"Millenium Bomber " Sentence Upheld

The Supreme Court today upheld the conviction and sentence of the LAX "Millenium Bomber" in 2000. The issue was the ten year consecutive mandatory minimum sentence if a defendant is found to have carried carries explosives during the commission of a crime. The 8-1 opinion is here(pdf). Via Scotus Blog:

Ahmed Ressam, an Algerian national identified by the government as an Al-Qaeda operative, who was foiled in an attempt to detonate explosives in the Los Angeles International Airport on the eve of the millenium in 2000 — Dec. 31, 1999.

...It was sufficient to violate that law, Stevens wrote, that explosives were found in a car the accused was driving when he committed the crime of making a false statement to a customs official. It was not necessary, the opinion said, that the explosives be directly linked to the specific felony committed.


The issue was whether the law could apply to one who "Innocently “Carries” a Legal and Commonplace But Nonetheless “Explosive” Substance Like Gasoline, Cleaning Fluid or Fertilizer, While Committing an Entirely Unrelated Federal Felony, Such As Uttering a Treasury Check or Making a False Statement. "

The opinion was written by Justice Stevens, and Justice Breyer dissented.

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    IANAL (none / 0) (#1)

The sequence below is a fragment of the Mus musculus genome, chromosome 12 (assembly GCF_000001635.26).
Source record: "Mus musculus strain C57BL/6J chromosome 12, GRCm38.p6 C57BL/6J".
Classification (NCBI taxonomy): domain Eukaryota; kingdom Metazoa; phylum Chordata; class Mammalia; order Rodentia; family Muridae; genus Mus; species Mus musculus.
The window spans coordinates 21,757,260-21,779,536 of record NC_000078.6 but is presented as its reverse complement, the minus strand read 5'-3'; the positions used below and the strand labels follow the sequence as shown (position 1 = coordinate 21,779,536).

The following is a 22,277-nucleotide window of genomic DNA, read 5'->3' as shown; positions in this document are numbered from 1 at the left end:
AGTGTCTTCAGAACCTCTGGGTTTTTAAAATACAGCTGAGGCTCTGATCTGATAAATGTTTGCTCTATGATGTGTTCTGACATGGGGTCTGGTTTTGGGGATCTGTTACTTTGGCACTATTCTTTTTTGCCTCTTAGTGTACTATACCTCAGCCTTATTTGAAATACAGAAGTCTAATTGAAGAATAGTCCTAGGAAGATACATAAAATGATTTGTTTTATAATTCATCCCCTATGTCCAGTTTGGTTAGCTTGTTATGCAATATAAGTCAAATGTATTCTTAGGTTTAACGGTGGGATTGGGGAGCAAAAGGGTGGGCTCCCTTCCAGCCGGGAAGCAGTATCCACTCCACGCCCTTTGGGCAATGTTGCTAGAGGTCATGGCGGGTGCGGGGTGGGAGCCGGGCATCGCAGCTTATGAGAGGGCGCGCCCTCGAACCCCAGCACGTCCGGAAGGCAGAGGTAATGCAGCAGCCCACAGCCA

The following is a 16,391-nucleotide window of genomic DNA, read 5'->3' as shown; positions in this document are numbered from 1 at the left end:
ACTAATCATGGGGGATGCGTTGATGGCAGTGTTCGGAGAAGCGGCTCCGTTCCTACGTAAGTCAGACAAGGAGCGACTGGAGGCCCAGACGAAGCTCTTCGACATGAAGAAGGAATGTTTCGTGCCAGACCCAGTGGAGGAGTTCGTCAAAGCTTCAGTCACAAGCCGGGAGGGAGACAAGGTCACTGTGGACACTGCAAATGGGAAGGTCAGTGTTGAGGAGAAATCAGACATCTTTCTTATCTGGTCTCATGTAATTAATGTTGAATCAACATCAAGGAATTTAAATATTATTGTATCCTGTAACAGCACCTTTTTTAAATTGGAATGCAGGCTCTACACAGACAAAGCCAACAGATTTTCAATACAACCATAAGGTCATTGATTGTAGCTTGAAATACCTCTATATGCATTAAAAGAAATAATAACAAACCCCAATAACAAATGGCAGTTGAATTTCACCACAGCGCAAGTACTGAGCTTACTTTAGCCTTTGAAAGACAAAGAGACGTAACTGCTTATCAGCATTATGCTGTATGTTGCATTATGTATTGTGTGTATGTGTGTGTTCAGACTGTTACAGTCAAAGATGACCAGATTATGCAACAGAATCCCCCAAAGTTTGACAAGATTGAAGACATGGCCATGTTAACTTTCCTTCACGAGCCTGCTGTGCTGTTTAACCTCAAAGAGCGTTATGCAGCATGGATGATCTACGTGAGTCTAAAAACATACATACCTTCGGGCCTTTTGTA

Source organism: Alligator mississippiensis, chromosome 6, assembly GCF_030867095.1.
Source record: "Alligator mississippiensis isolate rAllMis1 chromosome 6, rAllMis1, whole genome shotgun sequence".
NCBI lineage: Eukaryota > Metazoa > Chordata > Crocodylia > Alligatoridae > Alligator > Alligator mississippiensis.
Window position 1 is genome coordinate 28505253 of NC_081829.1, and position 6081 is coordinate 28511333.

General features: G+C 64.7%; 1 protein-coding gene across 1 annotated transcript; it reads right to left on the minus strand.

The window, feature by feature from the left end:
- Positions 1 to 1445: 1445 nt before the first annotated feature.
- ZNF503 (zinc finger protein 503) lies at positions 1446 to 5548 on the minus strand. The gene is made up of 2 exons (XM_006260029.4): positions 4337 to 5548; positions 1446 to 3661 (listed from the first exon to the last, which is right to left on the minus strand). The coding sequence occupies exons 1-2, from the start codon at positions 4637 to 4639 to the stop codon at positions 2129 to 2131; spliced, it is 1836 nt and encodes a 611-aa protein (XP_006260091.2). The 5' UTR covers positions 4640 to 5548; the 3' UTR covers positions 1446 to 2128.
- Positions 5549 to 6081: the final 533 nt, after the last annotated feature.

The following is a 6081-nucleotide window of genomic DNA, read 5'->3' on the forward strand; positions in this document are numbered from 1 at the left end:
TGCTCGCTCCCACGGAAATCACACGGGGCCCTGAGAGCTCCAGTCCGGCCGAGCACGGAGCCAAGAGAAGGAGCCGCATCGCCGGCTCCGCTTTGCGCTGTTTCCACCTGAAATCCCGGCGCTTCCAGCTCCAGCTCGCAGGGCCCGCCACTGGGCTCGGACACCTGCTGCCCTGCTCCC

by Nadai on Mon May 19, 2008 at 11:10:37 AM EST
    Would anyone driving a car be considered to be "carrying" an explosive substance (gasoline)?  If so, does this mean that anyone driving a car who lies to a cop ("No, officer, I haven't had a thing to drink") is essentially a terrorist?

    That Characterization of the Issue (none / 0) (#2)
    by BDB on Mon May 19, 2008 at 11:22:29 AM EST
    Comes from the brief filed by the defense bar.  I wouldn't necessarily take it as an accurate representation of the scope of the Court's ruling.  For starters, gasoline - without more, like say putting it into a bottle and adding a wick - is not defined as an "explosive" under the federal explosives laws.  Neither is fertilizer.  Now if you combine the two into ANFO, then it would be.  But alone, neither is an explosive unless they have been repackaged into one, like, as I said, a molotov cocktail.

    Now, there are people like construction workers who might routinely carry explosives in their vehicle and this ruling might extend to those folks should they commit a felony while doing so.  But, no, you cannot be charged with this crime because you have gas in your car.


    Definitions of Explosives (none / 0) (#3)
    by BDB on Mon May 19, 2008 at 11:29:28 AM EST
    Can be found here.

    Exemptions can be found here.


    Strike Exemptions (none / 0) (#4)
    by BDB on Mon May 19, 2008 at 11:29:54 AM EST
    Wrong link and not relevant.

    Thanks! (none / 0) (#8)
    by Nadai on Mon May 19, 2008 at 12:14:21 PM EST
    All I know about law, I learned from watching Matlock.  :)

    Nadai - are you (none / 0) (#6)
    by Saxon on Mon May 19, 2008 at 11:45:21 AM EST